Niebuhr, Helmut Richard, 1894–1962, American theologian, b. Wright City, Mo., grad. Elmhurst College (Ill.), 1912, and Eden Theological Seminary, 1915, M.A. Washington Univ., 1917, B.D. Yale Divinity School, 1923, Ph.D. Yale, 1924. He was the younger brother of Reinhold Niebuhr. He was ordained (1916) a minister in the Evangelical and Reformed Church and for a short time was a pastor in St. Louis. Niebuhr then taught (1919–22 and 1927–31) at Eden Theological Seminary and served (1924–27) as president of Elmhurst College. In 1931 he joined the faculty of Yale Divinity School and in 1954 was named Sterling professor of theology and Christian ethics at Yale Univ. Niebuhr was early influenced by the work of Kierkegaard and Barth; later, however, he turned his attention to the personal nature of human relationship to God and advocated a reworking of Christianity in the light of the 20th cent. Among his works are Social Sources of Denominationalism (1929), The Kingdom of God in America (1937), The Meaning of Revelation (1941), Christ and Culture (1951), The Purpose of the Church and Its Ministry (1956), and Radical Monotheism and Western Culture (1960).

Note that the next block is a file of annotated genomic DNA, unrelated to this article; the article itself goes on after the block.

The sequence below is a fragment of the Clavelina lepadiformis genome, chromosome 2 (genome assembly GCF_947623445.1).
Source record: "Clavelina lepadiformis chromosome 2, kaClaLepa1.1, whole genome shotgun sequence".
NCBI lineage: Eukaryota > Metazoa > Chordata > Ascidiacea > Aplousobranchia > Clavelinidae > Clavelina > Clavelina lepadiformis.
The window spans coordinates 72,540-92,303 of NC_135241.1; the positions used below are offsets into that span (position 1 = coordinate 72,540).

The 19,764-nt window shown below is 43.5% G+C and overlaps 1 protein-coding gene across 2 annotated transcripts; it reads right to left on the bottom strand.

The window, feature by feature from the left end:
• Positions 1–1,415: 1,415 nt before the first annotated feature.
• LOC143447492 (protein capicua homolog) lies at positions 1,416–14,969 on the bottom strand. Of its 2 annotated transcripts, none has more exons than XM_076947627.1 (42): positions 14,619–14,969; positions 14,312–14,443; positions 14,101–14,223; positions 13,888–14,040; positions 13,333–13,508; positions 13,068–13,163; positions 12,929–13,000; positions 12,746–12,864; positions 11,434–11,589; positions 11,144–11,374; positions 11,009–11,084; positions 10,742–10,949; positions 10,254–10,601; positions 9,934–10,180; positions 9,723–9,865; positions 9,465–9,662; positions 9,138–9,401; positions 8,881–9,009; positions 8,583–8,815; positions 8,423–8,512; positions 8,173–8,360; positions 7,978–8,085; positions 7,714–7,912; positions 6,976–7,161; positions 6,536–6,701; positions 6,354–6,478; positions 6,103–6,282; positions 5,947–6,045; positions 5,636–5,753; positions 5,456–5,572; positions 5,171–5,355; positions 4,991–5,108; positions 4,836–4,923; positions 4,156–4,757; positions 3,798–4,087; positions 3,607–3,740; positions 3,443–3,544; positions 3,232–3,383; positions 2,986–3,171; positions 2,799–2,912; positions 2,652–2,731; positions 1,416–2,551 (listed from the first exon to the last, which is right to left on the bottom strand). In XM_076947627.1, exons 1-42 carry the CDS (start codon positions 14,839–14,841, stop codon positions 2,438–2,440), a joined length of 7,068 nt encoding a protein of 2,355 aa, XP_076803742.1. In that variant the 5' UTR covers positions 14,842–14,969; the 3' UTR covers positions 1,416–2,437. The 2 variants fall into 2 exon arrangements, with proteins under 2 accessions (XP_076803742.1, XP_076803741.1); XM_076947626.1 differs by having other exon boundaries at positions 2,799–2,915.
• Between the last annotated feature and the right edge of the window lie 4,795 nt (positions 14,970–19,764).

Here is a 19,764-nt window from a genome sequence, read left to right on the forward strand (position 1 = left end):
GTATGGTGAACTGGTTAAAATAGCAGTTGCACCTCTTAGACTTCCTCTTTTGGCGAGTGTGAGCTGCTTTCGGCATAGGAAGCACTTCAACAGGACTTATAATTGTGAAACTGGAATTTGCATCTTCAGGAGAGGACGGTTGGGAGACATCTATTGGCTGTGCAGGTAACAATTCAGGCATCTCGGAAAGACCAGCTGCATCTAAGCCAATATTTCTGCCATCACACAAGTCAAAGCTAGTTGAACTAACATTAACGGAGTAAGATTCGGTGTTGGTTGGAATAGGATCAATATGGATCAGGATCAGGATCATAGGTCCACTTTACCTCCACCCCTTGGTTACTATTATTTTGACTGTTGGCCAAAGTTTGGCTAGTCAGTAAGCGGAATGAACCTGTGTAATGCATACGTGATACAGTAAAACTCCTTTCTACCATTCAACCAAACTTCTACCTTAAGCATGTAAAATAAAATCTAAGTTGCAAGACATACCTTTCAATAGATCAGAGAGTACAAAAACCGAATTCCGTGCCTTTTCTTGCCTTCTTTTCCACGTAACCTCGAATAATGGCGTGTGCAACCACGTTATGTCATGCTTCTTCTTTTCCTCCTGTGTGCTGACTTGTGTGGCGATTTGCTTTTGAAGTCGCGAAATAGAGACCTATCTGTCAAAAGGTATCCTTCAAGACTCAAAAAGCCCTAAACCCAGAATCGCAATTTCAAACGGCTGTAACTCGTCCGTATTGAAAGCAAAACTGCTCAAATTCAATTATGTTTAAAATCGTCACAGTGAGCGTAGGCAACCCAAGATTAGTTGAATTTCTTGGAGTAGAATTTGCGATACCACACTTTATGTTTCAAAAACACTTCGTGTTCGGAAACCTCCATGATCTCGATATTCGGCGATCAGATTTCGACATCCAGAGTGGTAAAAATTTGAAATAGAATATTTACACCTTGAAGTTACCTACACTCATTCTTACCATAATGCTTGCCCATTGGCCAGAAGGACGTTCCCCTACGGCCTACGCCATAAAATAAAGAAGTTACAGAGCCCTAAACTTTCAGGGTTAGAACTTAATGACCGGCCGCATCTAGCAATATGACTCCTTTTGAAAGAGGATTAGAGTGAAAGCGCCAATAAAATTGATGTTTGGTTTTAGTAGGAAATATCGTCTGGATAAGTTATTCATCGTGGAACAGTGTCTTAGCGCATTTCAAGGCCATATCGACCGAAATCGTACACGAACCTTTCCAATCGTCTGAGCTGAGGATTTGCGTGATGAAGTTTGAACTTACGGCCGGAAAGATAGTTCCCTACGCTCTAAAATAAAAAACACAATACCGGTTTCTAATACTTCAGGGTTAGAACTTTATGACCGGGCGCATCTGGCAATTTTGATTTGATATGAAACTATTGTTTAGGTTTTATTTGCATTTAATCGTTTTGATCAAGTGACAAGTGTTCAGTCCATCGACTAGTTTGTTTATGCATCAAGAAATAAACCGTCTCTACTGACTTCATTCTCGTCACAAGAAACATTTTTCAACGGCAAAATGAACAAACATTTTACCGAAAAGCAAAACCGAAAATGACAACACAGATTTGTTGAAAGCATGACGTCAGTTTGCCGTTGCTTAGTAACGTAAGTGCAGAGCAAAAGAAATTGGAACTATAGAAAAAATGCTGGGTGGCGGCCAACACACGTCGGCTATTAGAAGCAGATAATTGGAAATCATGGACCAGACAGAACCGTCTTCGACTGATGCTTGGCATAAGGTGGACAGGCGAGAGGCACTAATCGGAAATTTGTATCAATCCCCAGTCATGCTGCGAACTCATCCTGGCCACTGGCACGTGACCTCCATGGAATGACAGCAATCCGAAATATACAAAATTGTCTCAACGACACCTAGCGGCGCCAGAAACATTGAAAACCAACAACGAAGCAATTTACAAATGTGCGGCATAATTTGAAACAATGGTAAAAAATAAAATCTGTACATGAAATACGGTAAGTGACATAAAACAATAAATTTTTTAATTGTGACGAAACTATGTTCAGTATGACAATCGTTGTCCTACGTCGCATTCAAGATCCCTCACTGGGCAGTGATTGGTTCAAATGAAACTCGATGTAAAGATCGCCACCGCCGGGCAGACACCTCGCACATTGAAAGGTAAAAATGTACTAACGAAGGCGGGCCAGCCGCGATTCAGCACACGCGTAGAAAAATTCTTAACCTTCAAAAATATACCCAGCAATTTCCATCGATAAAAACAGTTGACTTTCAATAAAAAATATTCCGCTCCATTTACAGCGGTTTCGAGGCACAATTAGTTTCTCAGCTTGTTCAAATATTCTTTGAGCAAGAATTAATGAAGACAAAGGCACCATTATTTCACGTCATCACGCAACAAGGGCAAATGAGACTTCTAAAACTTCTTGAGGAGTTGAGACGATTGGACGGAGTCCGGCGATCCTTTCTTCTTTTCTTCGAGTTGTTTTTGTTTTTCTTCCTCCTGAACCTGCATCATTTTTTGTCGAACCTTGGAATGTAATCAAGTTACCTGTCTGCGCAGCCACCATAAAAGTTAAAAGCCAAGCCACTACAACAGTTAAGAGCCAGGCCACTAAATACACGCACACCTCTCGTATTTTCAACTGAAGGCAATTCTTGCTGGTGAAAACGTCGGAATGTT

See biography by J. Diefenthaler (1986); studies by J. D. Godsey (1970), L. Hoedermaker (1971), and J. W. Fowler (1974).